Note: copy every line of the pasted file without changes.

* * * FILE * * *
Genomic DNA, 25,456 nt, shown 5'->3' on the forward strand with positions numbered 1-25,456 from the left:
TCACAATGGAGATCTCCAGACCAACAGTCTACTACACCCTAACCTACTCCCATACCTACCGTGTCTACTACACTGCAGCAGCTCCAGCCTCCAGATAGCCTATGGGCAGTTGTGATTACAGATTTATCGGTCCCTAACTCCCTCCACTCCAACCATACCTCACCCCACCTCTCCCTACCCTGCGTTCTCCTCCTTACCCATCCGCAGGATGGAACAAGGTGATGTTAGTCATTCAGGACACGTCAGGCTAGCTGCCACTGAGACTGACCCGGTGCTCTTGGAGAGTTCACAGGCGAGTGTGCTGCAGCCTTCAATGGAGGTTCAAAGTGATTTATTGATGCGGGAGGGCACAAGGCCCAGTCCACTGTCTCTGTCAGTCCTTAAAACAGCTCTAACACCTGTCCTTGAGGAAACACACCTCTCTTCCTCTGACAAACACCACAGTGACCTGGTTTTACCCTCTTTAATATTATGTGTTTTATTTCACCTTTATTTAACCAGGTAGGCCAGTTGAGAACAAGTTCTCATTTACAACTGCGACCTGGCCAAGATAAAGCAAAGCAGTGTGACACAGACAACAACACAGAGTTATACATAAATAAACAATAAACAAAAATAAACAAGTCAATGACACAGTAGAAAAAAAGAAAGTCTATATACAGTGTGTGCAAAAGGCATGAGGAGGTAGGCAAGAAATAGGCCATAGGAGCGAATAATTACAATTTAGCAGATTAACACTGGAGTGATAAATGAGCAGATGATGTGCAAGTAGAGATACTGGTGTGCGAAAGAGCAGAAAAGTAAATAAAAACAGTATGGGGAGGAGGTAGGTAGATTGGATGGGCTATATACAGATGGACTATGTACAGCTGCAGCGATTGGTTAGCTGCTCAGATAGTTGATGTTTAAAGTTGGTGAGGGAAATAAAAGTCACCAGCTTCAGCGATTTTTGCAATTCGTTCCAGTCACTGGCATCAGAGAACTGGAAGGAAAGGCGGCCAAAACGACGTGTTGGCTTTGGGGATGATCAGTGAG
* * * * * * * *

Genomic DNA, 25,456 nt, shown 5'->3' on the forward strand with positions numbered 1-25,456 from the left:
TCACAATGGAGATCTCCAGACCAACAGTCTACTACACCCTAACCTACTCCCATACCTACCGTGTCTACTACACTGCAGCAGCTCCAGCCTCCAGATAGCCTATGGGCAGTTGTGATTACAGATTTATCGGTCCCTAACTCCCTCCACTCCAACCATACCTCACCCCACCTCTCCCTACCCTGCGTTCTCCTCCTTACCCATCCGCAGGATGGAACAAGGTGATGTTAGTCATTCAGGACACGTCAGGCTAGCTGCCACTGAGACTGACCCGGTGCTCTTGGAGAGTTCACAGGCGAGTGTGCTGCAGCCTTCAATGGAGGTTCAAAGTGATTTATTGATGCGGGAGGGCACAAGGCCCAGTCCACTGTCTCTGTCAGTCCTTAAAACAGCTCTAACACCTGTCCTTGAGGAAACACACCTCTCTTCCTCTGACAAACACCACAGTGACCTGGTTTTACCCTCTTTAATATTATGTGTTTTATTTCACCTTTATTTAACCAGGTAGGCCAGTTGAGAACAAGTTCTCATTTACAACTGCGACCTGGCCAAGATAAAGCAAAGCAGTGTGACACAGACAACAACACAGAGTTATACATAAATAAACAATAAACAAAAATAAACAAGTCAATGACACAGTAGAAAAAAAGAAAGTCTATATACAGTGTGTGCAAAAGGCATGAGGAGGTAGGCAAGAAATAGGCCATAGGAGCGAATAATTACAATTTAGCAGATTAACACTGGAGTGATAAATGAGCAGATGATGTGCAAGTAGAGATACTGGTGTGCGAAAGAGCAGAAAAGTAAATAAAAACAGTATGGGGAGGAGGTAGGTAGATTGGATGGGCTATATACAGATGGACTATGTACAGCTGCAGCGATTGGTTAGCTGCTCAGATAGTTGATGTTTAAAGTTGGTGAGGGAAATAAAAGTCACCAGCTTCAGCGATTTTTGCAATTCGTTCCAGTCACTGGCATCAGAGAACTGGAAGGAAAGGCGGCCAAAACGACGTGTTGGCTTTGGGGATGATCAGTGAG